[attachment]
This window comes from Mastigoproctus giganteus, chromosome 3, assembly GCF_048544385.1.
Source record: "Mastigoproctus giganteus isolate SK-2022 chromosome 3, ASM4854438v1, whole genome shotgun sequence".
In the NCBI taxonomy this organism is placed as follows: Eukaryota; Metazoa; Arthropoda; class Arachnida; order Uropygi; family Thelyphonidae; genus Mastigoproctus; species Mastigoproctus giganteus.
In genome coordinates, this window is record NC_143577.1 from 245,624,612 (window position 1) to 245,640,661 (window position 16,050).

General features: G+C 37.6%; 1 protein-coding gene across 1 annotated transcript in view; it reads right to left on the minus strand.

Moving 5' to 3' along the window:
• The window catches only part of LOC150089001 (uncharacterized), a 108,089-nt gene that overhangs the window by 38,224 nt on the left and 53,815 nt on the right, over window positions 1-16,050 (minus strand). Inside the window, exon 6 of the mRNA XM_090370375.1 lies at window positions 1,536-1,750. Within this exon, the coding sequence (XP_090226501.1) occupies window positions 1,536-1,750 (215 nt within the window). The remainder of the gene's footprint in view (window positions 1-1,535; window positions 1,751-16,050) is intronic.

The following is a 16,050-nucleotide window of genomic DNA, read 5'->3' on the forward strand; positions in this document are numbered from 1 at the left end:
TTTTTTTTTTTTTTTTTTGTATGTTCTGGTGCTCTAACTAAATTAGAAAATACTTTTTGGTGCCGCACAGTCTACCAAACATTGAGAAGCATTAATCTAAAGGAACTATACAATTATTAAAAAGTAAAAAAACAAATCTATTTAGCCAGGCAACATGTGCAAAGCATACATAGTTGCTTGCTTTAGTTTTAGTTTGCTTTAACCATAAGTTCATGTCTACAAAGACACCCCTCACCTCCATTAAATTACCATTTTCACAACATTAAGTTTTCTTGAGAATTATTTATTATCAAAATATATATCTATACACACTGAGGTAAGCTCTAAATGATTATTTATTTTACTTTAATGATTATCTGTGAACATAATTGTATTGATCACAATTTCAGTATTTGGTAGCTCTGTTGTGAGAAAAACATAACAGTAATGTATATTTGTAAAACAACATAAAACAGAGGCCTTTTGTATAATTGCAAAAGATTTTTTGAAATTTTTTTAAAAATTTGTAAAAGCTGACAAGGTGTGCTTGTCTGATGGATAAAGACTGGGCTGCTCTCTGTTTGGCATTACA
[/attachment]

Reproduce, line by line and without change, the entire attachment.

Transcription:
This window comes from Mastigoproctus giganteus, chromosome 3, assembly GCF_048544385.1.
Source record: "Mastigoproctus giganteus isolate SK-2022 chromosome 3, ASM4854438v1, whole genome shotgun sequence".
In the NCBI taxonomy this organism is placed as follows: Eukaryota; Metazoa; Arthropoda; class Arachnida; order Uropygi; family Thelyphonidae; genus Mastigoproctus; species Mastigoproctus giganteus.
In genome coordinates, this window is record NC_143577.1 from 245,624,612 (window position 1) to 245,640,661 (window position 16,050).

General features: G+C 37.6%; 1 protein-coding gene across 1 annotated transcript in view; it reads right to left on the minus strand.

Moving 5' to 3' along the window:
• The window catches only part of LOC150089001 (uncharacterized), a 108,089-nt gene that overhangs the window by 38,224 nt on the left and 53,815 nt on the right, over window positions 1-16,050 (minus strand). Inside the window, exon 6 of the mRNA XM_090370375.1 lies at window positions 1,536-1,750. Within this exon, the coding sequence (XP_090226501.1) occupies window positions 1,536-1,750 (215 nt within the window). The remainder of the gene's footprint in view (window positions 1-1,535; window positions 1,751-16,050) is intronic.

The following is a 16,050-nucleotide window of genomic DNA, read 5'->3' on the forward strand; positions in this document are numbered from 1 at the left end:
TTTTTTTTTTTTTTTTTTGTATGTTCTGGTGCTCTAACTAAATTAGAAAATACTTTTTGGTGCCGCACAGTCTACCAAACATTGAGAAGCATTAATCTAAAGGAACTATACAATTATTAAAAAGTAAAAAAACAAATCTATTTAGCCAGGCAACATGTGCAAAGCATACATAGTTGCTTGCTTTAGTTTTAGTTTGCTTTAACCATAAGTTCATGTCTACAAAGACACCCCTCACCTCCATTAAATTACCATTTTCACAACATTAAGTTTTCTTGAGAATTATTTATTATCAAAATATATATCTATACACACTGAGGTAAGCTCTAAATGATTATTTATTTTACTTTAATGATTATCTGTGAACATAATTGTATTGATCACAATTTCAGTATTTGGTAGCTCTGTTGTGAGAAAAACATAACAGTAATGTATATTTGTAAAACAACATAAAACAGAGGCCTTTTGTATAATTGCAAAAGATTTTTTGAAATTTTTTTAAAAATTTGTAAAAGCTGACAAGGTGTGCTTGTCTGATGGATAAAGACTGGGCTGCTCTCTGTTTGGCATTACA